How to write a good CV
If you're angling for a job in theatre, radio, TV, film or entertainment, having a strong CV is a must.
Your CV is an important part of your marketing toolkit. As a freelancer, you have to market yourself and your skills in order to get a job. Your marketing toolkit consists of several elements designed to show you off in the best light. Think of marketing as simply raising awareness; a good toolkit will help you do this.
Your toolkit consists of:
- A CV, sometimes called curriculum vitae. Think of it as an overview of your experience and qualifications.
- A covering letter. No more than a page this is your letter of introduction.
- Any supporting material, like samples of writing work, show-reel, portfolio etc. This displays to the employer the standard and quality of your work.
- More information on job roles in the media.
- More information on the specific skills of the job you'd like
You can use the job profiles as a checklist against your current skills.
Don’t be tempted to get ‘creative’ with your CV - i.e making an origami surprise of your CV or use wacky fonts. Seasoned CV readers have seen it all before and will not be impressed as they take up far too much precious time to read.
If you imagine the response to an average job advert can run into the hundreds it’s easy to see why this approach can be counterproductive. Employers need to find the relevant information they are looking for at a glance, therefore the first thing they need is a quick easy read, this means the order of information is essential.
Designing your CV
Putting your name in a large bold font can help to make it stand out from the crowd. Always include contact details here. Don’t forget to include a job role – the employer may have more than one job ad out there. Never put ‘CV’ or ‘curriculum vitae’ on this document, what it is is self- explanatory. CV means ‘the course of life.’
Written in the third person, a clear well written objective is good for entry level workers. A personal profile acts as a teaser to the rest of the CV. It is a summing up of who and what you are. Avoid generalised phrases such as ‘good communication skills and works well in a team’.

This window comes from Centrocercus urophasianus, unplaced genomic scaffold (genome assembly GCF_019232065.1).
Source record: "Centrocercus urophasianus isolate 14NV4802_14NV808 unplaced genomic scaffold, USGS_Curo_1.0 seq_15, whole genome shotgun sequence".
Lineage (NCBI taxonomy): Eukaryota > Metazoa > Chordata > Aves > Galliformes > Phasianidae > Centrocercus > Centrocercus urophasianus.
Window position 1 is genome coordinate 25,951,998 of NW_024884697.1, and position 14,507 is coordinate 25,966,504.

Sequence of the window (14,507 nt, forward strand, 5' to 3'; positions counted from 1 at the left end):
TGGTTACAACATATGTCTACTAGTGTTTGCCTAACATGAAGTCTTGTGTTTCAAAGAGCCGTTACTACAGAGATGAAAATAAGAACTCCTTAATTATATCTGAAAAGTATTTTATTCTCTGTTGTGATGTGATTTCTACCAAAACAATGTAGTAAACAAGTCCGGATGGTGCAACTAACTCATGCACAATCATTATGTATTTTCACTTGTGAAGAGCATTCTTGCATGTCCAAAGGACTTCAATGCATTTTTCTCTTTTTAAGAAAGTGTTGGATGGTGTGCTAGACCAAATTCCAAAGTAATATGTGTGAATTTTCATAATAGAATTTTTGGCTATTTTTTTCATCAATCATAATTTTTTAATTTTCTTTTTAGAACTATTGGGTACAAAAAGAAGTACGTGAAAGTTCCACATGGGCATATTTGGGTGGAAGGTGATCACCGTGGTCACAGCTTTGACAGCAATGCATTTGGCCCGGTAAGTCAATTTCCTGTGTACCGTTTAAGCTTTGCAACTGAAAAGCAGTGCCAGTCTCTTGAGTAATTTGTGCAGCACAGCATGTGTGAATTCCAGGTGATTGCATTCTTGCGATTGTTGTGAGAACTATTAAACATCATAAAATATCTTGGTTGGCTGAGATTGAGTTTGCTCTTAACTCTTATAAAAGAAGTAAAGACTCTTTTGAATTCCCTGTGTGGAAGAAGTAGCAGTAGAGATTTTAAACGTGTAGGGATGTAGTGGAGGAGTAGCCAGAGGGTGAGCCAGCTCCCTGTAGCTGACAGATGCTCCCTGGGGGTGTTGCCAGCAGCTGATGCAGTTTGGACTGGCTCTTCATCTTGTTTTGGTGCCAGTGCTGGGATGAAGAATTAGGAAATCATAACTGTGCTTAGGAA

Students should put their degree before their key skills . Always include supporting material if you can – it helps showcase your work. Never lie about your skills or your past. The media industry is very small and you will be found out! Avoid repetition, use your thesaurus; there are more than seven ways to say ‘skills’.
This is where you put your experience in your chosen field and any previous employment. These are your main responsibilities in this job role. Always write your CV with your employer in mind – what do they want to see? A good way to find that out is to look at the job spec; can you match the skills required? There is a flaw in the linked CV, which is an entry level CV targeted for a job in animation. Can you spot the error? (Click to enlarge, or skip to the end of the page to see the answer!)
Including your achievements/awards and any element of CPD (continuing professional development) shows the employer that you are up to speed with this fast changing industry and can be as wide ranging as you like; from Health and Safety certificates to taking a night course to learn the latest software - as long as it is relevant to your discipline.
The more experience you have the less relevant these qualifications become.
This section is where the employer may read sub textually. Your interests help make the employers see you as an all-round person, not just as a worker. Here they can see if you will fit in with their team, if you have the same philosophy as they do, and also where your passions lie. Passion, enthusiasm and initiative counts for a lot, particularly in the media. What you do outside of your job informs the employer what sort of a person you really are. For instance a seemingly mundane recreation such as gardening can show an employer that you have staying power; the ability to see a project right through from the seed of an idea to the final stages of growth.